First, you can break the answers down into these categories.
- 1D only or 1D and 2D Scanner
- Corded or Cordless
- Presentation or Handheld
- Industrial or Commercial
- Paper Based Bar Code or Direct Part Mark
- Long Range vs Short Range
1D only or 1D and 2D Scanner
For a few years now, we have been advocating for only purchasing imager-based barcode scanners in order to future proof your purchase. You may only be scanning 1D barcodes today, but inevitably, you will have a requirement to scan 2D at some point down the road. Not to mention the fact that 1D barcodes scan much faster and without the needed orientation between the bar code and scanner that 1D only scanners require.
Corded or Cordless
Corded or cordless is fairly self-evident, if your scanning station does not have all of the barcodes in your hand and you are having to walk away from the PC in order to scan, cordless is the way to go.
Presentation or Handheld
The one that many people do not think about is presentation scanners. Many times, it is far better to just hold the bar code under a stationary scanner to read to the code without having to pick a scanner up. To sweeten the deal, a high-speed conveyor line scanner can be used, and you can practically just walk the barcode under the scanner to get it to read the code. One customer was so happy with this approach, he commented that you just need to get the barcode in the same room with the scanner and it scans.
Industrial or Commercial
Industrial vs commercial is not always an obvious choice. Scanning in a freezer or outdoors makes the decision easy for Industrial. Scanning in an office environment makes commercial-grade the obvious choice. But there is a lot of middle ground between those two and sometimes the customer’s appetite to spend a little more for a scanner that will not ever break down is the deciding factor.
Paper-Based Bar Code or Direct Part Mark
Direct part mark scanners are not an easy decision. There is a good, better, best decision to be made there and the cost difference per scanner is drastic. Sometimes, the decision can only be made after testing a few scanners to see how much scanning horsepower is needed to read your direct part mark. Also, just being able to read it on a good day is not the way to go. Laser markers and dot peen will degrade over time. Metal surfaces can be somewhat clean in one batch, but a little textured or even corroded the next. Getting a DPM scanner that reads your marks even on a bad day is what is needed. On the other hand, we have gone into applications where a very expensive scanner was recommended to the customer only to find out that a lower end reader would easily do the job.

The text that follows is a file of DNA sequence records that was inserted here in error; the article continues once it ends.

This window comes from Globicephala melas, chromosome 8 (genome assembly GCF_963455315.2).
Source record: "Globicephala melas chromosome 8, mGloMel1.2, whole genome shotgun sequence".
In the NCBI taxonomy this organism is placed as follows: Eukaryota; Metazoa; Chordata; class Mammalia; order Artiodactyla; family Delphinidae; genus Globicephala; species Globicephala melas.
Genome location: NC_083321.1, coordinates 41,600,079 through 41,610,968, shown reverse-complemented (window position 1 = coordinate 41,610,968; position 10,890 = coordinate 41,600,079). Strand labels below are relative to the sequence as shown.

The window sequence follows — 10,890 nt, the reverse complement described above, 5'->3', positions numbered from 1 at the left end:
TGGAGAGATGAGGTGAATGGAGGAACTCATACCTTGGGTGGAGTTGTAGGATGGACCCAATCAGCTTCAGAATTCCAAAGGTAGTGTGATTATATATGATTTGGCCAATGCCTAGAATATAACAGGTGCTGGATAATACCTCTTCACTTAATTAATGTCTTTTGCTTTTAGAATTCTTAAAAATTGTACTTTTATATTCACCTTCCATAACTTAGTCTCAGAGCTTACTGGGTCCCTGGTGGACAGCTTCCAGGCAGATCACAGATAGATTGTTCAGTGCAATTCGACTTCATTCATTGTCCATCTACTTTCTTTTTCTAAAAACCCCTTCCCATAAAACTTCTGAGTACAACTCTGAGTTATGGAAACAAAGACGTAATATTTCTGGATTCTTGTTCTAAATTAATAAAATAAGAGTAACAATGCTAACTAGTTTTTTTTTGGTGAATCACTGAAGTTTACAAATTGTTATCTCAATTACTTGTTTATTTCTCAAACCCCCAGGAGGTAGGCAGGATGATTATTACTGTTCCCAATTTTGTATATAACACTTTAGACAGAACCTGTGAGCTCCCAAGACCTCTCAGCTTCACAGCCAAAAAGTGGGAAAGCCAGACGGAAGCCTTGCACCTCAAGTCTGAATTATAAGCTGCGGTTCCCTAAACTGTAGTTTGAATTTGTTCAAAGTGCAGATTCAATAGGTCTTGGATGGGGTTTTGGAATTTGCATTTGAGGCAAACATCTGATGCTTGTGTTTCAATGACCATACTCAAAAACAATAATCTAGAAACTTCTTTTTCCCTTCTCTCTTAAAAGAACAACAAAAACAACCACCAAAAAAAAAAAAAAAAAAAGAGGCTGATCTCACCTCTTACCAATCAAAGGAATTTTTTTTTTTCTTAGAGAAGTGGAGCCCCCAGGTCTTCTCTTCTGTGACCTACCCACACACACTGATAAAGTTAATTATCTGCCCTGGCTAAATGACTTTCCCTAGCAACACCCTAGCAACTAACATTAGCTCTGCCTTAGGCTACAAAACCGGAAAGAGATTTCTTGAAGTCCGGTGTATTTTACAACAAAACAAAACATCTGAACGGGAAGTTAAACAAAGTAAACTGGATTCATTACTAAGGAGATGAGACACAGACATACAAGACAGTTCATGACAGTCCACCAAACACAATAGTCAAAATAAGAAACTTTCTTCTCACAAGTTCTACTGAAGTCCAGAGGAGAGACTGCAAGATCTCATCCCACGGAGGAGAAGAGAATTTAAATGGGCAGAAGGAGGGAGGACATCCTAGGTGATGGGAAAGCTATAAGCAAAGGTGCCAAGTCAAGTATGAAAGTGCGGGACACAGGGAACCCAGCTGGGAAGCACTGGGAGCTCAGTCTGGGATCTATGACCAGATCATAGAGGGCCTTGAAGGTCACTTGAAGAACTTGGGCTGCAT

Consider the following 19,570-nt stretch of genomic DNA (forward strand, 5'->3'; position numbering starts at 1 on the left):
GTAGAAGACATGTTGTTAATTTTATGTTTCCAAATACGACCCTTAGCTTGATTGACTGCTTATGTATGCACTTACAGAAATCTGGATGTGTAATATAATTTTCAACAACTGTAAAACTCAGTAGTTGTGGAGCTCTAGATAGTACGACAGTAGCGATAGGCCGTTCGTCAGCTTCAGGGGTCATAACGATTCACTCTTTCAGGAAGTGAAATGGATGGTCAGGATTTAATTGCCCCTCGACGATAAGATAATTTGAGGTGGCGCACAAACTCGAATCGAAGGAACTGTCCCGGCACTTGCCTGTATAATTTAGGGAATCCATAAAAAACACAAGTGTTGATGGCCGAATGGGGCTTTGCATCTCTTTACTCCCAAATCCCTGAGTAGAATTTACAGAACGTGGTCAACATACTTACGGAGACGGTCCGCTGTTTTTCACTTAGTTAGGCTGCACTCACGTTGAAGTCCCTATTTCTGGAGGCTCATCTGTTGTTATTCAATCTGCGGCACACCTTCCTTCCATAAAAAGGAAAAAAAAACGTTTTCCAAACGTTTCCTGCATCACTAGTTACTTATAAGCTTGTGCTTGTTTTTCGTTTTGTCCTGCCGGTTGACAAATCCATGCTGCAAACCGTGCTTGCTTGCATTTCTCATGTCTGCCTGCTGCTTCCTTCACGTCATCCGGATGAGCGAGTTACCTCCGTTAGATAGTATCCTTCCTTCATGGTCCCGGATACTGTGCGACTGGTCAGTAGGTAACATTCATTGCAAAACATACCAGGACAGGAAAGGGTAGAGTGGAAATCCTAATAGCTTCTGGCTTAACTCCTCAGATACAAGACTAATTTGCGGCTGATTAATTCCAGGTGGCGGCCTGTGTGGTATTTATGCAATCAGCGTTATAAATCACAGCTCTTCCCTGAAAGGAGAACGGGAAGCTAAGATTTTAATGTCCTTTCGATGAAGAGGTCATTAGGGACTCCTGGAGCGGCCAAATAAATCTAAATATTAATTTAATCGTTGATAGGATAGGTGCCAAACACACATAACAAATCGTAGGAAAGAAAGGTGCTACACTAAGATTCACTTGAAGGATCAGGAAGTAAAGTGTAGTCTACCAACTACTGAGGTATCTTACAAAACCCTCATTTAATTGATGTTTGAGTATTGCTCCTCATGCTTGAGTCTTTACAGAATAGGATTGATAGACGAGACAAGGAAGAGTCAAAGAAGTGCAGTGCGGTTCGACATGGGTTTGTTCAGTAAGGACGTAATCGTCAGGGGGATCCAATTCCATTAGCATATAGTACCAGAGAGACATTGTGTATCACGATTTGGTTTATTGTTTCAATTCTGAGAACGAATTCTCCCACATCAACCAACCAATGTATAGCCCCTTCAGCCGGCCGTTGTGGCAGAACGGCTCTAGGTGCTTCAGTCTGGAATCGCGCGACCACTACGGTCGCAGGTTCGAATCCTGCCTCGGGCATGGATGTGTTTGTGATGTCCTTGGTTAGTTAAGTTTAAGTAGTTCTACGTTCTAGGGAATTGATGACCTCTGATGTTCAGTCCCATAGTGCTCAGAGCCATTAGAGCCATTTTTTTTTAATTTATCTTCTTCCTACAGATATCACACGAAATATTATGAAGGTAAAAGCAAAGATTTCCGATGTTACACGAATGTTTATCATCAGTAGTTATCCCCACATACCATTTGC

Long Range vs Short Range
In the past few years, long range scanners have become capable of reading short range as well. It used to be that you had to have long arms to get a long-range scanner to read a small bar code. Recently however, Zebra has added a short-range scanner to their long-range unit. The scanner does both at the same time, ensuring that you can read that high rack barcode from a long distance as well as the small barcode up close, both working very well, scanning quickly. Battery life is the only downside, but todays batteries are so good, you will not notice the difference. There is also a rare case that requires the ability to scan very tiny barcodes, this is mostly in laboratory environments, scanning specimens.
Bottom line, you need an expert that will help you navigate this and someone you can trust. We are your trusted source when choosing the right barcode scanner for your application.